Tribute to the twin towers


January 20, 2002

Washington's National Building Museum memorializes New York's twin towers through the photographs of Camilo Jose Vergara, who spent more than 30 years shooting the buildings from nearly every conceivable angle, height, distance, time of day and weather condition. Called Twin Towers Remembered, the exhibit features 60 pictures that show the buildings' character.

"As we worked with these images, we at the museum came to grasp more fully the Twin Towers' physical size, their symbolic resonance, and ultimately, the magnitude of their loss," writes Susan Henshaw Jones, National Building Museum president, in an introduction to the exhibit. "We believe that by presenting Vergara's photographs, we are participating in a collective process of healing."

The exhibit, which runs through March 10, is among the first in a new series, Building in the Aftermath, exploring the impact of the Sept. 11 attacks on architecture, engineering and urbanism. The museum is open Monday through Saturday 10 a.m. to 5 p.m. and Sunday noon to 5 p.m. Admission is free. 401 F St. N.W., 202-272-2448; -- Tricia Bishop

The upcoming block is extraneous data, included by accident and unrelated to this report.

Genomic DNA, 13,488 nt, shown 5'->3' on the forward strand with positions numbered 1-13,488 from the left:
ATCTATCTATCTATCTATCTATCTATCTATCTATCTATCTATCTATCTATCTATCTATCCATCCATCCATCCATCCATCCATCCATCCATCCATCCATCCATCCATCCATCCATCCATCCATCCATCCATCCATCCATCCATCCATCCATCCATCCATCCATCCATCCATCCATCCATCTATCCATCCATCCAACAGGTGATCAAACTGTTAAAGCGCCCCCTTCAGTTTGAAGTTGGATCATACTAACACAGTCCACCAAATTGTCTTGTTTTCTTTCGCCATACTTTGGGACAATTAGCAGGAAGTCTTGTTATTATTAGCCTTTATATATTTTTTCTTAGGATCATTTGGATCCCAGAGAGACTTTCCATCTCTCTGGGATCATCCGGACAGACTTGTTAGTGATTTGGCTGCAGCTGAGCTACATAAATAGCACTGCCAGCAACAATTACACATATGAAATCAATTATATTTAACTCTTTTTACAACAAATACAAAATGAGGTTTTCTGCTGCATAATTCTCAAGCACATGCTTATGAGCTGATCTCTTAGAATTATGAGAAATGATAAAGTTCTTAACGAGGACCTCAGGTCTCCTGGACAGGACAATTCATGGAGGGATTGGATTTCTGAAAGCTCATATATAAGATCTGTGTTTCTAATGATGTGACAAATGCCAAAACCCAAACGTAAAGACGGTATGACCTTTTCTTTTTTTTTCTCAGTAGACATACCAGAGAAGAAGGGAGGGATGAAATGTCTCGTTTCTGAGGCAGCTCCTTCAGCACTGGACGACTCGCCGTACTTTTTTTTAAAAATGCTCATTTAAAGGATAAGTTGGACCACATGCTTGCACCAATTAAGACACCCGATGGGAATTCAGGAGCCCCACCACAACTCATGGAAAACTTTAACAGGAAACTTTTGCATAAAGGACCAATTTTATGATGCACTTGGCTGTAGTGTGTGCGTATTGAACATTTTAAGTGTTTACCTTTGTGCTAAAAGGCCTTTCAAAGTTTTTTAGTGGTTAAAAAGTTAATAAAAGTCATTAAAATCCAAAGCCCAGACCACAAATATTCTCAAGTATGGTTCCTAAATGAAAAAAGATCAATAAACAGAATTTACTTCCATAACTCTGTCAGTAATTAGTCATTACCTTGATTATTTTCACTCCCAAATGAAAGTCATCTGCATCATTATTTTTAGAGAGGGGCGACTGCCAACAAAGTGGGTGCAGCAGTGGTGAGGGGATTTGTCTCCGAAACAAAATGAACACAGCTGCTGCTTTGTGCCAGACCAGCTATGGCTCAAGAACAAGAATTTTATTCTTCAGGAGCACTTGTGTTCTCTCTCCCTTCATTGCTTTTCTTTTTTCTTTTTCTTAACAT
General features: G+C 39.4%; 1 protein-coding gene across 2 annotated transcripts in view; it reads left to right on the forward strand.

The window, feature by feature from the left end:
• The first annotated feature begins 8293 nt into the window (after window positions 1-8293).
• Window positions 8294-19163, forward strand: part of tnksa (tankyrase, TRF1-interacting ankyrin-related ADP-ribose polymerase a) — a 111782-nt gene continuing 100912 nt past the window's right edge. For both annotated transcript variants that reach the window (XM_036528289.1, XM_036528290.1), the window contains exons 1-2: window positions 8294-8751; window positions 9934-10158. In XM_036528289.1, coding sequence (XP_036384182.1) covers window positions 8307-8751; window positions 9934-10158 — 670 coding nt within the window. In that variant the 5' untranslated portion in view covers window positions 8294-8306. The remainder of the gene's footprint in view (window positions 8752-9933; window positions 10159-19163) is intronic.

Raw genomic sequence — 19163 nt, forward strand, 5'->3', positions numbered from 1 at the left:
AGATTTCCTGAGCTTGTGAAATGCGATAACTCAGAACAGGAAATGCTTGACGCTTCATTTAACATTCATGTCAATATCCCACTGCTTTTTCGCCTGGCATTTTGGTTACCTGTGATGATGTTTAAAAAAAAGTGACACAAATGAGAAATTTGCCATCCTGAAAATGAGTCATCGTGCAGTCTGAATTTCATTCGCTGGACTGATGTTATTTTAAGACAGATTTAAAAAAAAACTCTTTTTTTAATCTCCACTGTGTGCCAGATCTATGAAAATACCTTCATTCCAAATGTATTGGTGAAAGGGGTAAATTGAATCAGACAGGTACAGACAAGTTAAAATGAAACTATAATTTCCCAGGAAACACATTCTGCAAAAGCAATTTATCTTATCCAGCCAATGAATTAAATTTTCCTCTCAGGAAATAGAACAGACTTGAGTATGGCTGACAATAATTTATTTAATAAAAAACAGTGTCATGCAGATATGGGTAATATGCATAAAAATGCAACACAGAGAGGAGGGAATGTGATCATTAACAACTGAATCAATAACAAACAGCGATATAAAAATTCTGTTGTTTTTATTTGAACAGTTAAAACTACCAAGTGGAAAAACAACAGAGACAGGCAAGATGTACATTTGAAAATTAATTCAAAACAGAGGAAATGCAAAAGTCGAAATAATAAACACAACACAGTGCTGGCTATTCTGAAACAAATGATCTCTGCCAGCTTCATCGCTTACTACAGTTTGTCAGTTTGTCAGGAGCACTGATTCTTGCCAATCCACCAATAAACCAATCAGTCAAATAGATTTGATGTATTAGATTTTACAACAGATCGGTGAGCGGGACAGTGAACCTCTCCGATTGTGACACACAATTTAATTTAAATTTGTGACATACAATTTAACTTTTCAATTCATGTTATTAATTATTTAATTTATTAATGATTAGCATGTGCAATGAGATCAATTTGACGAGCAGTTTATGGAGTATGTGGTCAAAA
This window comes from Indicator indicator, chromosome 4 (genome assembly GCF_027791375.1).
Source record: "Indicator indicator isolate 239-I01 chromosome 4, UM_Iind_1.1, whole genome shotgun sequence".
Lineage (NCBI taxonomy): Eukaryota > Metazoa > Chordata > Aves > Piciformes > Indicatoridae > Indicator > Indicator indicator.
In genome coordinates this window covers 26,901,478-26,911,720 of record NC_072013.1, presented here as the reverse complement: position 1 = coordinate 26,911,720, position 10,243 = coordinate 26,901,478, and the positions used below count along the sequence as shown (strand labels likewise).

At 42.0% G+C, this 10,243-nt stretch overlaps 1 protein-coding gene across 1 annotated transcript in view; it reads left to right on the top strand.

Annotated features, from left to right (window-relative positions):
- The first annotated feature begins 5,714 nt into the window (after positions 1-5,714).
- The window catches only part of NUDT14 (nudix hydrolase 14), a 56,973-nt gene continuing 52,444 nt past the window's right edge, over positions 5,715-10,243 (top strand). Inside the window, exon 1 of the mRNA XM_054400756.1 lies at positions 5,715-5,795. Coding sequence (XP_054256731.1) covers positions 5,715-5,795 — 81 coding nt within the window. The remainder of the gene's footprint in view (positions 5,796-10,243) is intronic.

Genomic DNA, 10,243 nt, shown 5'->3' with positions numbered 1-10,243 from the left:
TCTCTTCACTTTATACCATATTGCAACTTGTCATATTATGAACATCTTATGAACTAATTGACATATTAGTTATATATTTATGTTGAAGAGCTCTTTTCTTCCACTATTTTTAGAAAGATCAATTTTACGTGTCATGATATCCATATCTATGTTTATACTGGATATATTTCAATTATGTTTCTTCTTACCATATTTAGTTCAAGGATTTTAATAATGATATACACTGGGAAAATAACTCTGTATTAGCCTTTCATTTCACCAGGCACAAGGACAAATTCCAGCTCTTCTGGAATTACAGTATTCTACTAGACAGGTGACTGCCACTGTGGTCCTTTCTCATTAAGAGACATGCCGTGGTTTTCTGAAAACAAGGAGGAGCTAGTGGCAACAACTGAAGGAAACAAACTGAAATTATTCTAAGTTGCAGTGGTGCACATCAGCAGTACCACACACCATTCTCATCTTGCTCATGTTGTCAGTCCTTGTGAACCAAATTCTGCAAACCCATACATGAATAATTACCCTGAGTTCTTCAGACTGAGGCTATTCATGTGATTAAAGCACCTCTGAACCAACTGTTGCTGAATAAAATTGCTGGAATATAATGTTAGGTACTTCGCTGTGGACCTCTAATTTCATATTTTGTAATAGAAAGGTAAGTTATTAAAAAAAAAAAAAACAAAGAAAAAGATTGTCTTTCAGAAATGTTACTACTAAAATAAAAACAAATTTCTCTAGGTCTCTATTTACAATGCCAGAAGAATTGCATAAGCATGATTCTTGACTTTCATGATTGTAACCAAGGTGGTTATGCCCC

Feng shui may be popular on the Home and Garden Channel, but the holistic style of decorating is hardly mainstream. Or is it? At the new Doubletree Hotel in Boston's Chinatown, feng shui is visible in every room.

"In all our projects, we try to focus on the location and community and let that drive the design," says Marty Jones, president of Corcoran Jennison, the hotel's development company. "In this case, our challenge was to incorporate authentic aspects of Asian cultures."

Feng shui, the 5,000-year-old art of placement, revolves around the idea that free-flowing energy, called chi, can enhance physical and mental well-being. Designers direct chi by arranging things within a space and including items deemed positive, like fresh flowers.

Hotel guests will find fountains and plants, a tank with nine fish of different colors (the mixture of shades is supposed to balance the energy in the tank), carefully placed furniture and materials that represent a balance of natural elements (earth, water, fire, wood and metal).

The 267-room hotel is near Boston's theater district. Room rates start at $159. For more information, call 617-956-7900. -- T.B.

Ski trail maps right at hand

Having to stop on the ski slopes and dig for a trail map -- not to mention taking off your warm gloves -- can be more than a little annoying. So Jeff Jordan, who was almost wiped out by a passing skier in such a situation, invented TrailFinder, a wearable ski map. Printed on a 5-by-6-inch waterproof card, the map comes with a plastic coil (much like a telephone cord) that has clips on both ends. Attach one end to the card, wrap it around your arm and affix the other clip. Your map is now on your sleeve for easy access and viewing. You need good eyes, though, because the type is small.

Currently, Jordan has more than 80 ski areas mapped out, including New York's Hunter Mountain and Winter Place in West Virginia. To order the $10 maps, go to -- T.B.

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